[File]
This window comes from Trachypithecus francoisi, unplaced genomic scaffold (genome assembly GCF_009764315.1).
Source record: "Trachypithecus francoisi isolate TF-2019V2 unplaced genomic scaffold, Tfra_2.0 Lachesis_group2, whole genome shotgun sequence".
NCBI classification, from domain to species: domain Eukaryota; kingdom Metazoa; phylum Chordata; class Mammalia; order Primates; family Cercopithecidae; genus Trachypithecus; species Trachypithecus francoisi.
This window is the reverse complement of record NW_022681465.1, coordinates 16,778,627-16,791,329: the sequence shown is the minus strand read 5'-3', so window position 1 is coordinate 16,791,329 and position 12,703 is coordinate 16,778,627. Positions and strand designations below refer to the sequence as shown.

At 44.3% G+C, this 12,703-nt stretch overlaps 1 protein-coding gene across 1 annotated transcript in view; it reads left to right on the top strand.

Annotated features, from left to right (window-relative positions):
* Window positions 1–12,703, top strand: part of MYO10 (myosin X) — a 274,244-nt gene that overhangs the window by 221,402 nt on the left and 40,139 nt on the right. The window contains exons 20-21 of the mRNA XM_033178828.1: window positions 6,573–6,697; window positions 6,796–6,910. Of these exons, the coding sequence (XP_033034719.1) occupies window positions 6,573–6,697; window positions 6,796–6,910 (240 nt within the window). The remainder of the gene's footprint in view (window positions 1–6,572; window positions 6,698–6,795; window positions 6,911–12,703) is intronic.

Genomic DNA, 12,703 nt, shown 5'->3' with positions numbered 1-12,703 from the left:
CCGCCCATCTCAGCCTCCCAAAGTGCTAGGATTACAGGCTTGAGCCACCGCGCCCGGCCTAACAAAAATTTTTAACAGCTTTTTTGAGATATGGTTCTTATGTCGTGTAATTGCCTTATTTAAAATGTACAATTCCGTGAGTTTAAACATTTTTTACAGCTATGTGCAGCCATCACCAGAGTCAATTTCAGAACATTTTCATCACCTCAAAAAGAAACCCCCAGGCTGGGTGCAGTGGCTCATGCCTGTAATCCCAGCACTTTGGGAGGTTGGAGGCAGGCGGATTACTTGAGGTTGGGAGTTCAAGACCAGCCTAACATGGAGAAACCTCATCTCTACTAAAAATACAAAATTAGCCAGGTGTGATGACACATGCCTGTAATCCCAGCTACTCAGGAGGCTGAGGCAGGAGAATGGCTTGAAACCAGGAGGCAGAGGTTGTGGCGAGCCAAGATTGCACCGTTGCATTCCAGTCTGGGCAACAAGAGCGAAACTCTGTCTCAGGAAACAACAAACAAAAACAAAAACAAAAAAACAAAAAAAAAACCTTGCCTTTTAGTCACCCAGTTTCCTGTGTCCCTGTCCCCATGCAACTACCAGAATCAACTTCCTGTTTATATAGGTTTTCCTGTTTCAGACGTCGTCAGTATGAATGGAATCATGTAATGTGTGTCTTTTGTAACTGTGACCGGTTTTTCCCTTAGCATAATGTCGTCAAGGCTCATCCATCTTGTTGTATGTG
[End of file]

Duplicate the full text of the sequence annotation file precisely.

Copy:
This window comes from Trachypithecus francoisi, unplaced genomic scaffold (genome assembly GCF_009764315.1).
Source record: "Trachypithecus francoisi isolate TF-2019V2 unplaced genomic scaffold, Tfra_2.0 Lachesis_group2, whole genome shotgun sequence".
NCBI classification, from domain to species: domain Eukaryota; kingdom Metazoa; phylum Chordata; class Mammalia; order Primates; family Cercopithecidae; genus Trachypithecus; species Trachypithecus francoisi.
This window is the reverse complement of record NW_022681465.1, coordinates 16,778,627-16,791,329: the sequence shown is the minus strand read 5'-3', so window position 1 is coordinate 16,791,329 and position 12,703 is coordinate 16,778,627. Positions and strand designations below refer to the sequence as shown.

At 44.3% G+C, this 12,703-nt stretch overlaps 1 protein-coding gene across 1 annotated transcript in view; it reads left to right on the top strand.

Annotated features, from left to right (window-relative positions):
* Window positions 1–12,703, top strand: part of MYO10 (myosin X) — a 274,244-nt gene that overhangs the window by 221,402 nt on the left and 40,139 nt on the right. The window contains exons 20-21 of the mRNA XM_033178828.1: window positions 6,573–6,697; window positions 6,796–6,910. Of these exons, the coding sequence (XP_033034719.1) occupies window positions 6,573–6,697; window positions 6,796–6,910 (240 nt within the window). The remainder of the gene's footprint in view (window positions 1–6,572; window positions 6,698–6,795; window positions 6,911–12,703) is intronic.

Genomic DNA, 12,703 nt, shown 5'->3' with positions numbered 1-12,703 from the left:
CCGCCCATCTCAGCCTCCCAAAGTGCTAGGATTACAGGCTTGAGCCACCGCGCCCGGCCTAACAAAAATTTTTAACAGCTTTTTTGAGATATGGTTCTTATGTCGTGTAATTGCCTTATTTAAAATGTACAATTCCGTGAGTTTAAACATTTTTTACAGCTATGTGCAGCCATCACCAGAGTCAATTTCAGAACATTTTCATCACCTCAAAAAGAAACCCCCAGGCTGGGTGCAGTGGCTCATGCCTGTAATCCCAGCACTTTGGGAGGTTGGAGGCAGGCGGATTACTTGAGGTTGGGAGTTCAAGACCAGCCTAACATGGAGAAACCTCATCTCTACTAAAAATACAAAATTAGCCAGGTGTGATGACACATGCCTGTAATCCCAGCTACTCAGGAGGCTGAGGCAGGAGAATGGCTTGAAACCAGGAGGCAGAGGTTGTGGCGAGCCAAGATTGCACCGTTGCATTCCAGTCTGGGCAACAAGAGCGAAACTCTGTCTCAGGAAACAACAAACAAAAACAAAAACAAAAAAACAAAAAAAAAACCTTGCCTTTTAGTCACCCAGTTTCCTGTGTCCCTGTCCCCATGCAACTACCAGAATCAACTTCCTGTTTATATAGGTTTTCCTGTTTCAGACGTCGTCAGTATGAATGGAATCATGTAATGTGTGTCTTTTGTAACTGTGACCGGTTTTTCCCTTAGCATAATGTCGTCAAGGCTCATCCATCTTGTTGTATGTG